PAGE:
Thanks for linking me to the background reading, that was very educational. I see that I can use VirtualGL Transport to call my GL applications without a remote desktop, but this will introduce latency between the client-side 2D X server, and the remote 3D X server. Perhaps a startup script on the client which transparently launches a remote desktop to the TurboVNC server is a better solution, because the 3D and 2D X servers have access to the same shared memory for PBuffer swaps. Did I understand the advantage of the X proxy correctly? Collaborative visualization is not a concern for me, but the X proxy seems like a better solution in any case.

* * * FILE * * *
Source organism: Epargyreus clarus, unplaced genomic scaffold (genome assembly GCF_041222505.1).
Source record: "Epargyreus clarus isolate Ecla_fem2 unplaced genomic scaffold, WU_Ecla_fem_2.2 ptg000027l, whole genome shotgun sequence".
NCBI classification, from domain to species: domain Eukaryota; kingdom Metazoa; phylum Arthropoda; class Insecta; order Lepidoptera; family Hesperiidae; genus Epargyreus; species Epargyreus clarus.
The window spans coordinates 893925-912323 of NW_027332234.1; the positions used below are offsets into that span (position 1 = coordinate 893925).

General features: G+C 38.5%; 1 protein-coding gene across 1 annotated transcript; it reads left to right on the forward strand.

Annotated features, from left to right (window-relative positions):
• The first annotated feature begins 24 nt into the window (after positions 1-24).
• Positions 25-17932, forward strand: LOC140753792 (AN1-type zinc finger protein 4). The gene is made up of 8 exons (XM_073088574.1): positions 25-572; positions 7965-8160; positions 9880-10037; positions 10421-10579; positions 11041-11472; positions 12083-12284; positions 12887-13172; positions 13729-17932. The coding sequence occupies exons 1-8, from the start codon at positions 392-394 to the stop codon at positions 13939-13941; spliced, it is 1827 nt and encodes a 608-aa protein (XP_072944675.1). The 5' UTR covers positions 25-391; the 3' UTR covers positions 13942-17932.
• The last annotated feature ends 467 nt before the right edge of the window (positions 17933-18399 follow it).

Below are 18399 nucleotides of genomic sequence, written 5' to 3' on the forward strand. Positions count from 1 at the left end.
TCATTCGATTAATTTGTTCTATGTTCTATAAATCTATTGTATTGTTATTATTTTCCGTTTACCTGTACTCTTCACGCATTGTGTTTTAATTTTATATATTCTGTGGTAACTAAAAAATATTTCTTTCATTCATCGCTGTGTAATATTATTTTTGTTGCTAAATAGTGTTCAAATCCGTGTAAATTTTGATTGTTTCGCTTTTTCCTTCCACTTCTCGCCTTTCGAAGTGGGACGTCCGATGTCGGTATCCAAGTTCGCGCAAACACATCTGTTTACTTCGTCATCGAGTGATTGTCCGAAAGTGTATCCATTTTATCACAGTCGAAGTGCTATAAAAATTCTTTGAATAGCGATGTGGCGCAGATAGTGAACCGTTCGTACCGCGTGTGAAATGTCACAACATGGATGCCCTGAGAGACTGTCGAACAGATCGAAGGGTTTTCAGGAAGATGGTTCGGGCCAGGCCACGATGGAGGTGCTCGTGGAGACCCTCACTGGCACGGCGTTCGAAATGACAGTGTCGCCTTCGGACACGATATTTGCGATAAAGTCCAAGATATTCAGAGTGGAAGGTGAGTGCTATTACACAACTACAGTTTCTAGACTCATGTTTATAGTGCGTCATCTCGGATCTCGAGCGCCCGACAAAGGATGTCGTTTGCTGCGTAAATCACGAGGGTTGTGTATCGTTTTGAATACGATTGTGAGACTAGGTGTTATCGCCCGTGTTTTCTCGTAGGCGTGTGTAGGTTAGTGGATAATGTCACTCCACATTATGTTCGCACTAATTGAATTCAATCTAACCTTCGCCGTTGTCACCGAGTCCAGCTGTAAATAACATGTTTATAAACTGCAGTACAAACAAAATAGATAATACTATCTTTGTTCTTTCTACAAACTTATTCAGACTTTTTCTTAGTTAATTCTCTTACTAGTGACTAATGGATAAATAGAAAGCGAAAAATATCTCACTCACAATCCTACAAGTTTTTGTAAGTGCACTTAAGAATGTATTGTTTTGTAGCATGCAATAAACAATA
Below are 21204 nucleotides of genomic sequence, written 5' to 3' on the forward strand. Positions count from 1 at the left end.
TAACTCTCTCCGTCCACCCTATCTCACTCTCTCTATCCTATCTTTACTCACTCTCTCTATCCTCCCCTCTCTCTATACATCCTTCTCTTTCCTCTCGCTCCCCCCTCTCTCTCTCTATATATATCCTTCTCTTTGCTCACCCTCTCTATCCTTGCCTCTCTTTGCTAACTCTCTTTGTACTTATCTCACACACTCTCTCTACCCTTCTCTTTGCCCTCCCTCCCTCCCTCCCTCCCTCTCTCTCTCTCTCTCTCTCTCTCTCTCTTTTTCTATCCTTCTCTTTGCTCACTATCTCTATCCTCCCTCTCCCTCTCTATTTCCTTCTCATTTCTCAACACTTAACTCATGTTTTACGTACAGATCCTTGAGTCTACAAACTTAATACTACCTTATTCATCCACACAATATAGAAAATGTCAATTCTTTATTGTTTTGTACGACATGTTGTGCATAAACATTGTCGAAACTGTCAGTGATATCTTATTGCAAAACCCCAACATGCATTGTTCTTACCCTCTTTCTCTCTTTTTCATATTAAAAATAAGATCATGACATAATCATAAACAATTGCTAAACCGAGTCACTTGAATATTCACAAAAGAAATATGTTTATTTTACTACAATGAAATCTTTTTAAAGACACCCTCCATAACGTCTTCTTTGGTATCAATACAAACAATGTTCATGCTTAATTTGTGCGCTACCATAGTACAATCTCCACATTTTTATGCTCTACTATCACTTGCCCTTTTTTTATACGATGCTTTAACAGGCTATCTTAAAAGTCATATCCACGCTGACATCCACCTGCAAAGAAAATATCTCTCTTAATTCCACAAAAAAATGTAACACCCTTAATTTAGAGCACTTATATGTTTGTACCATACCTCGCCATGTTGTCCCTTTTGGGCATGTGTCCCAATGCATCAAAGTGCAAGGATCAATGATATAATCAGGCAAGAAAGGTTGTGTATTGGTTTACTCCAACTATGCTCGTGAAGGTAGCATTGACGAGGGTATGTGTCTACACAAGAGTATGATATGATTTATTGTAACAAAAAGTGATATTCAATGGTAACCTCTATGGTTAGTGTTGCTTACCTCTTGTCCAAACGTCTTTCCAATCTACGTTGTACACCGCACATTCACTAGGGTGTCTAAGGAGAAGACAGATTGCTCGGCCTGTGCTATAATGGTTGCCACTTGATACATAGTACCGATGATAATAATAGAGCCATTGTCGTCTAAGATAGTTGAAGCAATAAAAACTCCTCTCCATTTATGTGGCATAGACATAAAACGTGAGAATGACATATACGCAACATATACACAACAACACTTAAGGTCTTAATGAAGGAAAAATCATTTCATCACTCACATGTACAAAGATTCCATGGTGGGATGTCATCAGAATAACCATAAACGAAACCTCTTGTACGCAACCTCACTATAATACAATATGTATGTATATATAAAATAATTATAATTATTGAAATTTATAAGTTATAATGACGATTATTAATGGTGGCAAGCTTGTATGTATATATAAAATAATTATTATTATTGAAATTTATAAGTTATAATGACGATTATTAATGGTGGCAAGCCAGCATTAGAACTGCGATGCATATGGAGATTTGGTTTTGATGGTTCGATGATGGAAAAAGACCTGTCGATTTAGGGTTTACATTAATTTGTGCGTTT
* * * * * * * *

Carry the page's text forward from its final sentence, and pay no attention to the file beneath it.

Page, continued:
Regarding the modifications to VirtualGL which would obviate the 3D X server; in the background reading you mention: ... the application must still use indirect OpenGL rendering to send 3D > commands and data to the X proxy. It is, of course, much faster to use > indirect rendering over a local socket rather than a remote socket, but > there is still some overhead involved. Is the 3DX to 2DX chatter the bottleneck, is the gigabit network the bottleneck, or are they cumulative bottlenecks? You mentioned a few open and closed source solutions like TurboVNC, and I noticed you did not mention NVIDIA's own remote visualization solutions, GeForce Experience and the Moonlight client. Remote visualization + GL capability appears to be an area where NVIDIA should be leading, but it seems they are not...am I wrong? I do not work for NVIDIA so speak freely, ha! -- You received this message because you are subscribed to the Google Groups "VirtualGL User Discussion/Support" group. To unsubscribe from this group and stop receiving emails from it, send an email to virtualgl-users+unsubscr...@googlegroups.com. To view this discussion on the web visit https://groups.google.com/d/msgid/virtualgl-users/6c3e96d8-f1d6-497d-a31d-7c89add83969%40googlegroups.com. For more options, visit https://groups.google.com/d/optout.